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Steak tartare is a meat dish made from raw ground (minced) beef[2][3] or horsemeat[4]. It is usually served with onions, capers, pepper, Worcestershire sauce, and other seasonings, often presented to the diner separately, to be added for taste. It is often served on rye bread with a raw egg yolk.

Steak tartare
Classic steak tartare.jpg
Beef steak tartare with raw egg yolk
CourseAppetizer
Place of originMongolia[1]
Main ingredientsRaw beef
VariationsTartare aller-retour
Steak tartare in the French Quarter of San Francisco

The name tartare is sometimes generalized to other raw meat or fish dishes.

A less-common version in France is tartare aller-retour, a mound of mostly raw ground meat that is lightly seared on both sides.

HistoryEdit

Potential link with the TatarsEdit

The idea of eating minced and/or raw meat was popularized in Slavic regions, associated with Mongol encroachment. They and their Turkic allies the Tatars were known collectively as being from Tartary, which was essentially Mongolia, though the name was a conflation of Tatar with the Greek stories of Tartarus. They had a tradition of finely mincing very tough meats like horse and camel, to make them edible, then binding the meat with milk or eggs.[1] Europeans told stories of this being made by placing the meat under a saddle to ride upon it until tender. It is possible that this story was confusion originating in the use of thin slices of meat to protect saddle sores from further rubbing.[5] Either way, minced and/or raw beef became associated with Tartary, and minced raw meat was introduced to Moscow by the Golden Horde.[1]

Popularization of raw meat in Europe and the United StatesEdit

Russian ships brought recipes for raw meat to the port of Hamburg during the 17th century,[6] a time when there was such a great presence of Russian residents there that it was nicknamed "the Russian port." Trade within the Hanseatic League between the 13th and 17th centuries made this port one of the largest in Europe, its commercial importance being further heightened as it became vital to early transatlantic voyages during the age of steam. In the period of European colonization of the Americas, immigrants to this port were a "bridge" between old European recipes and the future development of raw minced beef in the United States.[7]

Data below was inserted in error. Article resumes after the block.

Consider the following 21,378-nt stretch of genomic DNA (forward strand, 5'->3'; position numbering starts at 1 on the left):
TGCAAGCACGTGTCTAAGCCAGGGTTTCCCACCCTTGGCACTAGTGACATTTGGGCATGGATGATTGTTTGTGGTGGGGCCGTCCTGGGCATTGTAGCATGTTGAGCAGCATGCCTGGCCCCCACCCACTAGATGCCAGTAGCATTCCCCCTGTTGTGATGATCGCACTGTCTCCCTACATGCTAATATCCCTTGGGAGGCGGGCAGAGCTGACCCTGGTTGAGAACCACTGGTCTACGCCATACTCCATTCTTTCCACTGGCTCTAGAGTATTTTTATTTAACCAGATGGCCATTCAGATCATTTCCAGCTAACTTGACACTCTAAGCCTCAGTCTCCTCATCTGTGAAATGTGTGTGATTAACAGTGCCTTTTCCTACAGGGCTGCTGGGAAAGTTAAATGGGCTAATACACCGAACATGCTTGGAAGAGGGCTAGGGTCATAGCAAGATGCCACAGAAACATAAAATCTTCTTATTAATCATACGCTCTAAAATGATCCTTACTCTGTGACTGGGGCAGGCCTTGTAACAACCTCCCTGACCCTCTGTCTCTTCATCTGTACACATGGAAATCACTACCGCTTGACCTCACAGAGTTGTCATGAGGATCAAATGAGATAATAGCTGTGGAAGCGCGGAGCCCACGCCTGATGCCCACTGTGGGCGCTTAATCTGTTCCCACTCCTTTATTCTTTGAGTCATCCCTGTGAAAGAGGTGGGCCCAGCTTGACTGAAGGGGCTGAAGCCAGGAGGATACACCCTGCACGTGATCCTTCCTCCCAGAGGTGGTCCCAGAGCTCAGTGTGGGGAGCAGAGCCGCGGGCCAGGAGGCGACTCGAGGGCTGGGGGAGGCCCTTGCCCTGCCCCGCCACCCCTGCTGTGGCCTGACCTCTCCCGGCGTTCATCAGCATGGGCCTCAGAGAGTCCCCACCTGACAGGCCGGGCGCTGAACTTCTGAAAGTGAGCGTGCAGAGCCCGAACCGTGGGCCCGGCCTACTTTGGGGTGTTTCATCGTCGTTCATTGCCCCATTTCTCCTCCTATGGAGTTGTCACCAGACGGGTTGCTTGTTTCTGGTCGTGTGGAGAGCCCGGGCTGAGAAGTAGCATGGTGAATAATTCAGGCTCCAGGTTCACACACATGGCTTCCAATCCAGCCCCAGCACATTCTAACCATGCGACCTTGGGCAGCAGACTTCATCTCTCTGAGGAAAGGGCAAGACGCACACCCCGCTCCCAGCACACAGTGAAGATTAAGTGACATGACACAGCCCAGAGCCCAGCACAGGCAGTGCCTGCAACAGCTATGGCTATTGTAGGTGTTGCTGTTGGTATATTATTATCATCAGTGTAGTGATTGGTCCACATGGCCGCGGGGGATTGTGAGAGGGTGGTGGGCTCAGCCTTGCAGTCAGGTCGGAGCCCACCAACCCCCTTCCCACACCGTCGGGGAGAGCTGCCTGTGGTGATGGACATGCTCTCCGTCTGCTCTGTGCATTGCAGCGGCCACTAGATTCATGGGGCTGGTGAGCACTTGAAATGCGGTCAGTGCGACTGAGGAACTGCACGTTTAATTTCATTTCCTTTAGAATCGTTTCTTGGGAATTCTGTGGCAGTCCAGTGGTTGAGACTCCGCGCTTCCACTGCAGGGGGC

During the first half of the 19th century, most of the northern European emigrants who traveled to the New World embarked on their transatlantic voyages from Hamburg. The German shipping company Hamburg America Line, also known as the Hamburg Amerikanische Packetfahrt Actien-Gesellschaft (HAPAG), was involved in Atlantic transport for almost a century.[8] The company began operations in 1847 and employed many German immigrants, many of them fleeing the revolutions of 1848–9. The vast majority of settlers and emigrants from various parts of northern Europe also began voyages to the United States from Hamburg, introducing the culinary customs to state they come into.[8] New York City was the most common destination for ships traveling from Hamburg, and various restaurants in the city began offering the Hamburg-style steak in order to attract German sailors. The steak frequently appeared on the menu as a Hamburg-style American fillet,[9][10] or even beefsteak à Hambourgeoise. Early American preparations of minced beef were therefore made to fit the tastes of European immigrants, evoking memories of the port of Hamburg and the world they left behind.[8]